keywords = "Controlled substance use in pregnancy, Neonatal abstinence syndrome, Opioid analgesics, Prescription drug monitoring programs",
author = "Goodin, {Amie J.} and Brown, {Joshua D.} and Chris Delcher and Freeman, {Patricia R.} and Jeffery Talbert and Henry, {Stephen G} and Dikea Roussos-Ross",
year = "2019",
month = "1",
day = "1",
doi = "10.1016/j.sapharm.2019.03.012",
language = "English (US)",
journal = "Research in Social and Administrative Pharmacy",
issn = "1551-7411",
publisher = "Elsevier Inc.",

}

TY - JOUR

T1 - Perception of prescription drug monitoring programs as a prevention tool in primary medical care

AU - Goodin, Amie J.

AU - Brown, Joshua D.

AU - Delcher, Chris

AU - Freeman, Patricia R.

AU - Talbert, Jeffery

AU - Henry, Stephen G

AU - Roussos-Ross, Dikea

PY - 2019/1/1

Y1 - 2019/1/1

N2 - Background: Prescription drug monitoring programs (PDMPs) are primary prevention tools to reduce substance use disorders (SUD) and sequelae. Evidence regarding perceptions of PDMPs from different primary care providers, which may impact PDMP utilization for women, is unavailable. Objective: To examine perceived PDMP effectiveness among obstetrician-gynecologists (OB/GYNs) compared to primary care physicians (PCPs). Methods: Independent surveys of PDMP users in Florida, Kentucky, and California were evaluated based on a Likert-type item to assess perception of PDMP effectiveness in reducing prescription drug abuse and diversion. Response distributions of OB/GYNs versus PCPs were compared using chi-square tests. Results: In Florida, there were 41 OB/GYN and 511 PCP respondents; Kentucky, 46 OB/GYNs and 265 PCPs; and California, 41 OB/GYNs and 162 PCPs. In each state OB/GYNs viewed PDMPs as less effective, positive, or useful compared to PCPs (p ≤ 0.01, all states): Florida: 64.1% OB/GYN vs. 83.7% PCP “agree positive impact”; Kentucky: 45.0% OB/GYN vs. 68.5% PCP “effective”. California: 73.2% OB/GYN vs. 86.4% PCP “useful”. Conclusions: These results suggest OB/GYNs view their state's PDMP as less effective than do PCPs, which may present barriers to PDMP utilization and decrease opportunities for SUD interventions. Engagement of all healthcare team members is needed to inform future strategies and policies to increase PDMP effectiveness.

AB - Background: Prescription drug monitoring programs (PDMPs) are primary prevention tools to reduce substance use disorders (SUD) and sequelae. Evidence regarding perceptions of PDMPs from different primary care providers, which may impact PDMP utilization for women, is unavailable. Objective: To examine perceived PDMP effectiveness among obstetrician-gynecologists (OB/GYNs) compared to primary care physicians (PCPs). Methods: Independent surveys of PDMP users in Florida, Kentucky, and California were evaluated based on a Likert-type item to assess perception of PDMP effectiveness in reducing prescription drug abuse and diversion. Response distributions of OB/GYNs versus PCPs were compared using chi-square tests. Results: In Florida, there were 41 OB/GYN and 511 PCP respondents; Kentucky, 46 OB/GYNs and 265 PCPs; and California, 41 OB/GYNs and 162 PCPs. In each state OB/GYNs viewed PDMPs as less effective, positive, or useful compared to PCPs (p ≤ 0.01, all states): Florida: 64.1% OB/GYN vs. 83.7% PCP “agree positive impact”; Kentucky: 45.0% OB/GYN vs. 68.5% PCP “effective”. California: 73.2% OB/GYN vs. 86.4% PCP “useful”. Conclusions: These results suggest OB/GYNs view their state's PDMP as less effective than do PCPs, which may present barriers to PDMP utilization and decrease opportunities for SUD interventions. Engagement of all healthcare team members is needed to inform future strategies and policies to increase PDMP effectiveness.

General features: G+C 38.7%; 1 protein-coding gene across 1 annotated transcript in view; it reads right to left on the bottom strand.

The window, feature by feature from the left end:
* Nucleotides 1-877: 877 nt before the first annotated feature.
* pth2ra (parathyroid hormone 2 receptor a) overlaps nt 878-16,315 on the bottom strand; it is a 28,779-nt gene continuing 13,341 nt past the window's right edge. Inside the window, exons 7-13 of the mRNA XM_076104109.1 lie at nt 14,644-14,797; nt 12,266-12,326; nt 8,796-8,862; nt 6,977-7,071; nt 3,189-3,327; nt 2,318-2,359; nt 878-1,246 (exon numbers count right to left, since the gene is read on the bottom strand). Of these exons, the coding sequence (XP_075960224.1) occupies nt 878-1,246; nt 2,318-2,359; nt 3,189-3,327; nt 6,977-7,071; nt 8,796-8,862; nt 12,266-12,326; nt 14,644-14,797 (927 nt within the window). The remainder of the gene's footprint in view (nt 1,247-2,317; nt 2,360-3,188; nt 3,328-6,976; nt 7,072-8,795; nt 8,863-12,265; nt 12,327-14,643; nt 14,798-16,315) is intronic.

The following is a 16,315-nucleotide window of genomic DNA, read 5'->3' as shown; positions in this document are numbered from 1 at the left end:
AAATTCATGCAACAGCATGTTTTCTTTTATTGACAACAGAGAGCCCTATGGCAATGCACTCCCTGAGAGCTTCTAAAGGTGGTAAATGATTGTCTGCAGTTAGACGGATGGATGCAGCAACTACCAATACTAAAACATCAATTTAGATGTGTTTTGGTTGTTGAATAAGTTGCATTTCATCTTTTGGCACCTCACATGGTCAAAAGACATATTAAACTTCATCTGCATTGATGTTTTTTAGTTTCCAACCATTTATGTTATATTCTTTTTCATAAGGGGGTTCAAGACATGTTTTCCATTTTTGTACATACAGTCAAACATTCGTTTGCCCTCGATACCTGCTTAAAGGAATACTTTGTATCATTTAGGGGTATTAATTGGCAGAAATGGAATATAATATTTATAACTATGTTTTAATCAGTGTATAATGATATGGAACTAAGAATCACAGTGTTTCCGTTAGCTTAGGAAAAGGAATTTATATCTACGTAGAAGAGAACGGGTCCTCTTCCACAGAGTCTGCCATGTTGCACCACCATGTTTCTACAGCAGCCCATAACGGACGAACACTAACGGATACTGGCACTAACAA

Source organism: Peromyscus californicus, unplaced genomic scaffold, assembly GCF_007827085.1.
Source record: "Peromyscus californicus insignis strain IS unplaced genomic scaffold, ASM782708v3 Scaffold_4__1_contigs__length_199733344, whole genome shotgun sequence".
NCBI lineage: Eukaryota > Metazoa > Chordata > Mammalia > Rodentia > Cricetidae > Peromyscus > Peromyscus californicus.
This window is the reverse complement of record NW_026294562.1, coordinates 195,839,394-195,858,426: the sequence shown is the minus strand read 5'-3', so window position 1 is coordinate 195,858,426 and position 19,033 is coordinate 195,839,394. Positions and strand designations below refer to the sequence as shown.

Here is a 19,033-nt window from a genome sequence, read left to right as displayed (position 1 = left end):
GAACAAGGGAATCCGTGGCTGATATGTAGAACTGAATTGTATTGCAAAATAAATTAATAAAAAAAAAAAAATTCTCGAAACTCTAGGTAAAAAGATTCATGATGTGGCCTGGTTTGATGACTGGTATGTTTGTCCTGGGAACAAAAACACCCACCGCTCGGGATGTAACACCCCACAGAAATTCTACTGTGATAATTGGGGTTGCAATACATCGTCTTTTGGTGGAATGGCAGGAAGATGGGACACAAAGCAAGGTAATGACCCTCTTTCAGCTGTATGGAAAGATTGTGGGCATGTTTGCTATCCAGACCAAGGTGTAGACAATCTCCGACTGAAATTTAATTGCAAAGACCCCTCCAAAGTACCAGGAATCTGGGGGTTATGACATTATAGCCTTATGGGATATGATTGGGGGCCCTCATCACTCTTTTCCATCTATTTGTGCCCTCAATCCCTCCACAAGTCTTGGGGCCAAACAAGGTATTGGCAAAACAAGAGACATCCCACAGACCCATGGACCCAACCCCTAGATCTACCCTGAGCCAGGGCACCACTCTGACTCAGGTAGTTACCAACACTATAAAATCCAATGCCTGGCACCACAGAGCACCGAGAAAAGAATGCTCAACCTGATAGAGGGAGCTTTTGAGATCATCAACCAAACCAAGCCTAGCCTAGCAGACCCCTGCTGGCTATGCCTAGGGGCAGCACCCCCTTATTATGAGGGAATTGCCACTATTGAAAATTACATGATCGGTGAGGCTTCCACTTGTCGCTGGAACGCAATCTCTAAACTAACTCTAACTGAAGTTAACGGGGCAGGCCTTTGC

KW - Controlled substance use in pregnancy

KW - Neonatal abstinence syndrome

KW - Opioid analgesics

KW - Prescription drug monitoring programs

UR - http://www.scopus.com/inward/record.url?scp=85063446987&partnerID=8YFLogxK

UR - http://www.scopus.com/inward/citedby.url?scp=85063446987&partnerID=8YFLogxK

U2 - 10.1016/j.sapharm.2019.03.012

DO - 10.1016/j.sapharm.2019.03.012

M3 - Article

AN - SCOPUS:85063446987

JO - Research in Social and Administrative Pharmacy

JF - Research in Social and Administrative Pharmacy

SN - 1551-7411

ER -